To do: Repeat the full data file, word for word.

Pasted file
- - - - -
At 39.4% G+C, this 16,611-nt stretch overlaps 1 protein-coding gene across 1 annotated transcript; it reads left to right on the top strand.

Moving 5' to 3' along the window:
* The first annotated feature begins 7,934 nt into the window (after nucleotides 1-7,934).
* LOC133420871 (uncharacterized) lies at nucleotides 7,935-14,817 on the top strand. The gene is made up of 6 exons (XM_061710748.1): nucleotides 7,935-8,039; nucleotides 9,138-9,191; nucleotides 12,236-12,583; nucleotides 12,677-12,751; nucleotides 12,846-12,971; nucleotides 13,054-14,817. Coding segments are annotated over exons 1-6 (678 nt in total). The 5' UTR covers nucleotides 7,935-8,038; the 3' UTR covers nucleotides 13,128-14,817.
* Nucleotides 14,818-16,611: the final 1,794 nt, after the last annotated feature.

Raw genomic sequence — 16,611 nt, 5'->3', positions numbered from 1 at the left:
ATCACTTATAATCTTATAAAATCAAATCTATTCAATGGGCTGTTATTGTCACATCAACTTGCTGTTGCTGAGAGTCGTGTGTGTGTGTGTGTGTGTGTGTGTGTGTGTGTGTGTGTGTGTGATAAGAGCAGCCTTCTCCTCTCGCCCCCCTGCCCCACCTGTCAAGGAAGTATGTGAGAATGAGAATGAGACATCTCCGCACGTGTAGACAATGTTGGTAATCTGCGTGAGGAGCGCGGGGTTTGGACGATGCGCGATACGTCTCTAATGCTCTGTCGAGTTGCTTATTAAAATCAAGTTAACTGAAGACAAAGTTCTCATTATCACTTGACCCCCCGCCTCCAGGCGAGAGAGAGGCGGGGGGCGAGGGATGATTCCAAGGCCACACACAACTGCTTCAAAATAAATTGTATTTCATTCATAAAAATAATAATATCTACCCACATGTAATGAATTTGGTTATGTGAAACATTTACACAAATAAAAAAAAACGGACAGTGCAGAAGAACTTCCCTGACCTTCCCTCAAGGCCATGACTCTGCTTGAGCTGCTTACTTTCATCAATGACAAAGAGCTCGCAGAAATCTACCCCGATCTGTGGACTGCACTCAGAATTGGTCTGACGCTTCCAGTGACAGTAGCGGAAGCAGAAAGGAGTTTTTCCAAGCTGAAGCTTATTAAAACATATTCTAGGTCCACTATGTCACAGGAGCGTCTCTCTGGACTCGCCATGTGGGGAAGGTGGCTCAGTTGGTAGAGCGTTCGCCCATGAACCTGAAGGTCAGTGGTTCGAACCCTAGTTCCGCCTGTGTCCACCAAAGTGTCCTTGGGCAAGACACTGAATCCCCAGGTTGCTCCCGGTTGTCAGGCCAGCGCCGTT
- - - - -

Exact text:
At 39.4% G+C, this 16,611-nt stretch overlaps 1 protein-coding gene across 1 annotated transcript; it reads left to right on the top strand.

Moving 5' to 3' along the window:
* The first annotated feature begins 7,934 nt into the window (after nucleotides 1-7,934).
* LOC133420871 (uncharacterized) lies at nucleotides 7,935-14,817 on the top strand. The gene is made up of 6 exons (XM_061710748.1): nucleotides 7,935-8,039; nucleotides 9,138-9,191; nucleotides 12,236-12,583; nucleotides 12,677-12,751; nucleotides 12,846-12,971; nucleotides 13,054-14,817. Coding segments are annotated over exons 1-6 (678 nt in total). The 5' UTR covers nucleotides 7,935-8,038; the 3' UTR covers nucleotides 13,128-14,817.
* Nucleotides 14,818-16,611: the final 1,794 nt, after the last annotated feature.

Raw genomic sequence — 16,611 nt, 5'->3', positions numbered from 1 at the left:
ATCACTTATAATCTTATAAAATCAAATCTATTCAATGGGCTGTTATTGTCACATCAACTTGCTGTTGCTGAGAGTCGTGTGTGTGTGTGTGTGTGTGTGTGTGTGTGTGTGTGTGTGTGTGATAAGAGCAGCCTTCTCCTCTCGCCCCCCTGCCCCACCTGTCAAGGAAGTATGTGAGAATGAGAATGAGACATCTCCGCACGTGTAGACAATGTTGGTAATCTGCGTGAGGAGCGCGGGGTTTGGACGATGCGCGATACGTCTCTAATGCTCTGTCGAGTTGCTTATTAAAATCAAGTTAACTGAAGACAAAGTTCTCATTATCACTTGACCCCCCGCCTCCAGGCGAGAGAGAGGCGGGGGGCGAGGGATGATTCCAAGGCCACACACAACTGCTTCAAAATAAATTGTATTTCATTCATAAAAATAATAATATCTACCCACATGTAATGAATTTGGTTATGTGAAACATTTACACAAATAAAAAAAAACGGACAGTGCAGAAGAACTTCCCTGACCTTCCCTCAAGGCCATGACTCTGCTTGAGCTGCTTACTTTCATCAATGACAAAGAGCTCGCAGAAATCTACCCCGATCTGTGGACTGCACTCAGAATTGGTCTGACGCTTCCAGTGACAGTAGCGGAAGCAGAAAGGAGTTTTTCCAAGCTGAAGCTTATTAAAACATATTCTAGGTCCACTATGTCACAGGAGCGTCTCTCTGGACTCGCCATGTGGGGAAGGTGGCTCAGTTGGTAGAGCGTTCGCCCATGAACCTGAAGGTCAGTGGTTCGAACCCTAGTTCCGCCTGTGTCCACCAAAGTGTCCTTGGGCAAGACACTGAATCCCCAGGTTGCTCCCGGTTGTCAGGCCAGCGCCGTT